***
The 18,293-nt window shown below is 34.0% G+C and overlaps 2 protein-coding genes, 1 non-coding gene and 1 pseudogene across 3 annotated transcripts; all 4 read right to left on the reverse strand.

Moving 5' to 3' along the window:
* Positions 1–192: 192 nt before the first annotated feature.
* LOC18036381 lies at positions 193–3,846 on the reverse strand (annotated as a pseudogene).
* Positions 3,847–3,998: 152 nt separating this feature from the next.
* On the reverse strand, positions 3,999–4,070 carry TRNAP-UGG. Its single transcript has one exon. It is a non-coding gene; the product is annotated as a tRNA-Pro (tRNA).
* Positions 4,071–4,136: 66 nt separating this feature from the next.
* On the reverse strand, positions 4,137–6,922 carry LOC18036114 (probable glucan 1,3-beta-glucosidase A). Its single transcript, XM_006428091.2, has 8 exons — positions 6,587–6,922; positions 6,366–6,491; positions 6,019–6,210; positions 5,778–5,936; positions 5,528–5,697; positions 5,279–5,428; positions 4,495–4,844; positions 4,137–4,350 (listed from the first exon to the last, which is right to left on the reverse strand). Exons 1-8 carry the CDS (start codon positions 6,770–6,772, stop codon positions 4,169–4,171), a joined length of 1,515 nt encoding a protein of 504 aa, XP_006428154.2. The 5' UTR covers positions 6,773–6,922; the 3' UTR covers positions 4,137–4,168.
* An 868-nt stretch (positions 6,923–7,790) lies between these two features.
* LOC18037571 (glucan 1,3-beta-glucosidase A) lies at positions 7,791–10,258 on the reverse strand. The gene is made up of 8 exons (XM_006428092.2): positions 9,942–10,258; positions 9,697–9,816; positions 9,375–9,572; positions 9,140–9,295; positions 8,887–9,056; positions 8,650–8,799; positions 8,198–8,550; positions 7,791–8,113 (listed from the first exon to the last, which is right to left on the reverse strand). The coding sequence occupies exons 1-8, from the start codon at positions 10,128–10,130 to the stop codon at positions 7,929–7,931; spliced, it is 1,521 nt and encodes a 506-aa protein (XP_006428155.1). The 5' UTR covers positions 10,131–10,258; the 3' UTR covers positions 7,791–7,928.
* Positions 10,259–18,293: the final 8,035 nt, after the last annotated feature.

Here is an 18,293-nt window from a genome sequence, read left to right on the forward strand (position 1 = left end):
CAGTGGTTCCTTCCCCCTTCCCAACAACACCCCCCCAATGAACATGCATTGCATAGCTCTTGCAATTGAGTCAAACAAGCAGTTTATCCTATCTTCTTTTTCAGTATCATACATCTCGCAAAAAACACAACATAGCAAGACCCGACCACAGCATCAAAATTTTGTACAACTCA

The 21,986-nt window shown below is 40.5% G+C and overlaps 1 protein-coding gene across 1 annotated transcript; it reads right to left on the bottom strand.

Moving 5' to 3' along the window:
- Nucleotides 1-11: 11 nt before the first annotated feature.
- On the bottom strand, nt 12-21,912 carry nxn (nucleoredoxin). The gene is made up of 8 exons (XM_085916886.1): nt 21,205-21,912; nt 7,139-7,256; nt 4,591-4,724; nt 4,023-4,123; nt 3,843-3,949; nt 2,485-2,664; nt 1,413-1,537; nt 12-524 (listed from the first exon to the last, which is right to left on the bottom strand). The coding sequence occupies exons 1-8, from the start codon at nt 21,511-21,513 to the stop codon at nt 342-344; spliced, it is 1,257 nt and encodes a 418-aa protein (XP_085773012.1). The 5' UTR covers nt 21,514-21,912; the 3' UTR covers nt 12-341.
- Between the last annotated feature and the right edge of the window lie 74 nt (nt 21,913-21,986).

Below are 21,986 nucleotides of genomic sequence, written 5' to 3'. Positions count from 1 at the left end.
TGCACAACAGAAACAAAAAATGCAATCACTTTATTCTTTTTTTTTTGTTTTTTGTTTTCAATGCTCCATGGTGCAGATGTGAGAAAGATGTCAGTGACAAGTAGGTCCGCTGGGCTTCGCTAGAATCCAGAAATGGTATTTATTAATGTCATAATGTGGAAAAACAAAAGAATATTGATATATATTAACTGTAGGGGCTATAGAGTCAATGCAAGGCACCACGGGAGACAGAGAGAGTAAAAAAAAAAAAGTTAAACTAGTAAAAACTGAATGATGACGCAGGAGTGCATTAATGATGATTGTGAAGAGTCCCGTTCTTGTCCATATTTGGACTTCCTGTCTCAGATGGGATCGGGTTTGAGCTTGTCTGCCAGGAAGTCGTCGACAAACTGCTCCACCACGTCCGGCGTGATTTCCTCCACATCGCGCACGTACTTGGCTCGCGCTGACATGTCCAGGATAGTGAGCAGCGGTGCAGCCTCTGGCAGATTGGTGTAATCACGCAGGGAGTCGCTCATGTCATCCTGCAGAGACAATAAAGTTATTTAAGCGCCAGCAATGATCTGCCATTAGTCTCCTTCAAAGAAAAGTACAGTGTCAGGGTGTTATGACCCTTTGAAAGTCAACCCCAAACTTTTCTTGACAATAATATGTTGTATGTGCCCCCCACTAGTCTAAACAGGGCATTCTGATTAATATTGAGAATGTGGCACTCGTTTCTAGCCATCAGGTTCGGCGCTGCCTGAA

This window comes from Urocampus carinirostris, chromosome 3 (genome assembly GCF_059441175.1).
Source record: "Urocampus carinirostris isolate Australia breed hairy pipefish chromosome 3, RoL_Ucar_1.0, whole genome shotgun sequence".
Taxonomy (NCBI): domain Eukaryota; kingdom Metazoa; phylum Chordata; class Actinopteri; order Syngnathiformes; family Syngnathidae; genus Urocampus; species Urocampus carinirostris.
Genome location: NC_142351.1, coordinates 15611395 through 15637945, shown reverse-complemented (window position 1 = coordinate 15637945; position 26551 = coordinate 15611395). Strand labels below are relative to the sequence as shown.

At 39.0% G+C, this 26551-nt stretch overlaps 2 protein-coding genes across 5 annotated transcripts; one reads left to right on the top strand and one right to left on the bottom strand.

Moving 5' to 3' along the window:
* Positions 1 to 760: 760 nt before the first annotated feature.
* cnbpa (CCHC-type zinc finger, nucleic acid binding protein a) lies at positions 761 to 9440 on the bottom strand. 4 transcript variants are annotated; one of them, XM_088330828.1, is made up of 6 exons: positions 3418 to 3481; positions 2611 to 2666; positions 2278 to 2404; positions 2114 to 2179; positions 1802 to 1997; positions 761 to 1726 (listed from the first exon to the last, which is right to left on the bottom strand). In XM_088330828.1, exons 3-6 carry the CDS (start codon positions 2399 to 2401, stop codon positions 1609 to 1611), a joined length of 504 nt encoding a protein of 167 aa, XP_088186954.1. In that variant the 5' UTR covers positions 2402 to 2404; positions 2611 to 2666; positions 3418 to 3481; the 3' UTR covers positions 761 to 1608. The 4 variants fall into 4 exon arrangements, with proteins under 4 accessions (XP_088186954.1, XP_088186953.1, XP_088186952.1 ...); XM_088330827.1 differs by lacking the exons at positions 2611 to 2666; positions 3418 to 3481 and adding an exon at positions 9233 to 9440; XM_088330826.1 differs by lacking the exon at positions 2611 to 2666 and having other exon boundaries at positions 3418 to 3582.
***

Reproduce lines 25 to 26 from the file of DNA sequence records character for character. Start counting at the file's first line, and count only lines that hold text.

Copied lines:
At 39.0% G+C, this 26551-nt stretch overlaps 2 protein-coding genes across 5 annotated transcripts; one reads left to right on the top strand and one right to left on the bottom strand.

Moving 5' to 3' along the window: